Lubrizol Sued Over Lockhart Acquisition


Z Technologies filed an antitrust suit against Lubrizol, alleging its acquisition of Lockharts wax oxidate business in 2007 resulted in a monopoly and lessened competition, leading to increased prices for oxidates, which are used for rust prevention.

The lawsuit was filed May 18 in the U.S. District Court of the Eastern District of Michigan in Detroit. The five-count complaint alleges unlawful acquisition and monopolization under federal and state antitrust laws, and unjust enrichment under Michigan common law.

Ultimately it is monetary damages rather than injunctive relief we are seeking, said Justin Hakala, attorney with Michigan law firm Morgan & Meyers PLC, which is representing Z Tech. Theres not a specific dollar amount that weve come to yet.

Lubrizols standing policy is to not comment on pending litigation, a company spokesperson told Lube Report.

Z Tech purchases unmodified oxidates that it then resells.

In early 2000, Lubrizol acquired RPM Internationals Alox metalworking additives business, including anticorrosion additives. Lubrizol subsequently relocated production of these additives to its own plant in Painesville, Ohio, plant. According to the lawsuit, after the Alox purchase, Lubrizol and Lockhart were the only remaining substantial manufacturers of oxidates.

Lubrizols plant in Painesville and Lockharts in Flint, Mich., were the only two plants in the United States capable of oxidizing product at pressures high enough to produce quality products, the lawsuit claimed.

In February 2007, Lubrizol purchased Lockharts metalworking product line, including rust preventatives and oxidates. The purchase agreement included non-competition provisions which prevented Lockhart from competing with Lubrizol or engaging in any business that competed with the assets acquired by Lubrizol. Because the provisions were interpreted as preventing Lockhart from leasing its Flint plant to any other company to manufacture oxidates, the plant was eventually shut down.

Entry into the relevant product market is made difficult because of the cost and time required to build a plant capable of producing quality oxidates, obtaining regulatory permits for the plant, the time and cost required for the scientific and highly technical research and development of new products, testing periods associated with developing products, the time required to obtain customer approval for new products as well as other factors, Z Tech said in the lawsuit.

The Redford, Mich.-based, company claimed the Lockhart acquisition had anti-competitive effects on the relevant product and geographic markets. After the acquisition, Lubrizol raised prices on unmodified oxidates by over 70 percent in incremental steps, the lawsuit states. Price increases over this period far exceeded any increase in the cost of raw materials, manufacture, production or delivery of unmodified oxidate.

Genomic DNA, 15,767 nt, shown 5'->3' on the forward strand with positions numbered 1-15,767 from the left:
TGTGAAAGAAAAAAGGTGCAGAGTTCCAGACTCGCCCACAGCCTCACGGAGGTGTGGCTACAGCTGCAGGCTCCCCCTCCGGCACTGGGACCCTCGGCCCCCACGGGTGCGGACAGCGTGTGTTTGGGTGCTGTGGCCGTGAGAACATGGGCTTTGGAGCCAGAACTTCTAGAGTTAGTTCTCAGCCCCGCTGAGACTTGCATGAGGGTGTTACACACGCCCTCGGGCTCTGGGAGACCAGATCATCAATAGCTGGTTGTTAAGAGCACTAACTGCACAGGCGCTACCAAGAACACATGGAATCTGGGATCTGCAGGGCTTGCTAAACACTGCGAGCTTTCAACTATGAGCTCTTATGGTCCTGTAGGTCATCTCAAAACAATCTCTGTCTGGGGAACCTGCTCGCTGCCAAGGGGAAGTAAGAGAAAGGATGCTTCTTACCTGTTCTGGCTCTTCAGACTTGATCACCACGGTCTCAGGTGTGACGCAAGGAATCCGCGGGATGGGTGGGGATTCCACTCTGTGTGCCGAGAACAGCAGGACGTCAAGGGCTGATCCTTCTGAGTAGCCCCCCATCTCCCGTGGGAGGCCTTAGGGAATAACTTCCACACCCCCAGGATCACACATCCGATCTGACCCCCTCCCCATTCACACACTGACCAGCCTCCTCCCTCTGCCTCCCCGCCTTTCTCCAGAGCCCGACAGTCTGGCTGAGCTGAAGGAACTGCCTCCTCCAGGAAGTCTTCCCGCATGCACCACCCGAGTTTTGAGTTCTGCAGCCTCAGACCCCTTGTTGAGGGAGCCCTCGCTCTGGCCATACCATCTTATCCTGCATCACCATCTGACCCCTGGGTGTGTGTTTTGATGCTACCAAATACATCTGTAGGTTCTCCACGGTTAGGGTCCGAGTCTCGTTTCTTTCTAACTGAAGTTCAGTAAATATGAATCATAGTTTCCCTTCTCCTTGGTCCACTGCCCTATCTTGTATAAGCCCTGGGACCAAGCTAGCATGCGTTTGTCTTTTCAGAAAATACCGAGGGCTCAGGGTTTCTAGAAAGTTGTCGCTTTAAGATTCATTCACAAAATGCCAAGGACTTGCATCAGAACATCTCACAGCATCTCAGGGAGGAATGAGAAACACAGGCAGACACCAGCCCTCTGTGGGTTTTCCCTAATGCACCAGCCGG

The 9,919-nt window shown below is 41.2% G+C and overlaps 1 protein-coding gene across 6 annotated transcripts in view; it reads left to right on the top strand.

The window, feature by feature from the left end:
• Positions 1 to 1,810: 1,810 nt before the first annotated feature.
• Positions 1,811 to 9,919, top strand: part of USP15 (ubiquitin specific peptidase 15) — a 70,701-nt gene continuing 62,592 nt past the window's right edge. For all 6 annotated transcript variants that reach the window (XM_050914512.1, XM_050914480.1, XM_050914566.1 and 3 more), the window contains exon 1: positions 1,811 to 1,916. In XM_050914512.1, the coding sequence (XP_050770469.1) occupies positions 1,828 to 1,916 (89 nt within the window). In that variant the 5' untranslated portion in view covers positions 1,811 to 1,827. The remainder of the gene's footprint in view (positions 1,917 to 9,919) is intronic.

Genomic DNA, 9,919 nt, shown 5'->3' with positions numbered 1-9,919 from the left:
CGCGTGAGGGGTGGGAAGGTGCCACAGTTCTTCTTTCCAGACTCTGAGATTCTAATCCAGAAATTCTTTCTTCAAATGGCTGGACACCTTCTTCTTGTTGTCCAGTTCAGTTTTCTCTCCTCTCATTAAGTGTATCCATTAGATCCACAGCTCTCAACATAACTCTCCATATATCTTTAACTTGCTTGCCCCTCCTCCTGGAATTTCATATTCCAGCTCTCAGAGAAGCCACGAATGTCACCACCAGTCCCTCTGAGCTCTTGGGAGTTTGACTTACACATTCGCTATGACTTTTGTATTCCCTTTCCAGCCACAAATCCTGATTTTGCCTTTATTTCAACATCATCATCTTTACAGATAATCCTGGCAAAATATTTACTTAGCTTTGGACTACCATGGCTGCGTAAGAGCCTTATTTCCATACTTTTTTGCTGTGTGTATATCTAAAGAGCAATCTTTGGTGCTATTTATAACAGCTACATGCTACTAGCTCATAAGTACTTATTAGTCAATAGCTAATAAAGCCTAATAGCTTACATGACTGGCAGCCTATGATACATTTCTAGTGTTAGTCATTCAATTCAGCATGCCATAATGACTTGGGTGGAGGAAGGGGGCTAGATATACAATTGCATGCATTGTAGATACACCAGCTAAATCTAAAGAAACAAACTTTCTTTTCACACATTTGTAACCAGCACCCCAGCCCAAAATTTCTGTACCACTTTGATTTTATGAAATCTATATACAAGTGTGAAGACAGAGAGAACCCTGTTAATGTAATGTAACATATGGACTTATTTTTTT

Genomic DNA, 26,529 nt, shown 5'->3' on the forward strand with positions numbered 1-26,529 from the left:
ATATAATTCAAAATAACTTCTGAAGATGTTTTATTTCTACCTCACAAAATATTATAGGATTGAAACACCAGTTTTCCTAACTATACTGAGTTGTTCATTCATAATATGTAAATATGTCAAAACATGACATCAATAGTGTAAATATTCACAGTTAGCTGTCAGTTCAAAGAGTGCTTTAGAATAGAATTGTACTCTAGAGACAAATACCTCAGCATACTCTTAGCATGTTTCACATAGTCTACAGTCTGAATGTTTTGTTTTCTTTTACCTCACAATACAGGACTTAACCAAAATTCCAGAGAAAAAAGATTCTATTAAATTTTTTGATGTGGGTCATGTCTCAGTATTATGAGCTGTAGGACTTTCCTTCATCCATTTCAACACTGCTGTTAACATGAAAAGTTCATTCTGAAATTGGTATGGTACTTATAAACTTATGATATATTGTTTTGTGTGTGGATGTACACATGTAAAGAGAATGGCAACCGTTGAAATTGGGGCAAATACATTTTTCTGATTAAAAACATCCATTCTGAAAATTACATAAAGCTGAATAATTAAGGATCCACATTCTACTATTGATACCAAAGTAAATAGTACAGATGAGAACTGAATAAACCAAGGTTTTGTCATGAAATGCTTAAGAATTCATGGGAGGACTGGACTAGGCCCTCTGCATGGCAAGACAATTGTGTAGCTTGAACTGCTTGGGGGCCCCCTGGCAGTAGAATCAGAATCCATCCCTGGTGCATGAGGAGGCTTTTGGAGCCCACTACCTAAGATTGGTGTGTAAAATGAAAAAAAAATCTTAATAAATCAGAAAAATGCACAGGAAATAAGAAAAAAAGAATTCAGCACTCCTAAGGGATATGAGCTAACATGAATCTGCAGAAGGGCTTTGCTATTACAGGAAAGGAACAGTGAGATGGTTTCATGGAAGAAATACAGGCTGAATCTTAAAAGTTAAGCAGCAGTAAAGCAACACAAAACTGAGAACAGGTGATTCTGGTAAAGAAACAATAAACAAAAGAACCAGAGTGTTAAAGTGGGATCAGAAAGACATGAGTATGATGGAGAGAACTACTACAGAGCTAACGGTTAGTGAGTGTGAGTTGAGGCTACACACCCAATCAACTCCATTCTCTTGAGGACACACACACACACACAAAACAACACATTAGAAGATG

In February 2009, the Federal Trade Commission intervened in the Lockhart acquisition, and ordered the divestiture of certain assets. The FTC determined the market for modified and unmodified oxidates was extremely concentrated, that Lubrizol and Lockhart dominated the market and jointly accounted for more than 98 percent of all U.S. oxidate sales.

Under the consent order, Lubrizol agreed to allow Lockhart to lease the Flint plant to Additives International, which has since relocated from Evanston, Ill., to Flint. The decree also required Lubrizol to give Additives International a license to manufacture oxidate products and permit it to use certain Lockhart trademarks for two years.

However, Additives International was not able to produce oxidates for sale in a quality and quantity suitable for use by plaintiff and others until early 2011, Z Tech asserts in the lawsuit. After the divestiture, prices for unmodified oxidate remained above the competitive level and in excess of $1 per pound, which remains over 50 percent above the sale price utilized prior to the [Lockhart] acquisition. The divestiture did not restore the market for unmodified oxidates to the competitive state that it had enjoyed prior to the acquisition.

Asked why Z Tech took five years to file a lawsuit, attorney Hakala noted several years passed before the company had an alternative supplier for the oxidates.

I think that generally Z Technologies had the same difficulty that a lot of companies in this industry have – they purchase from Lubrizol, and until Additives International came on in early 2011, there were no other options, he said. For many companies, if they buy a specific product, they just dont want to change, or maybe they buy from both companies, maybe they shop them, or whatever the case may be. Theres a lot of incentive to not sue your supplier. I think thats whats going on in the case of my client and probably in the case of other companies as well.

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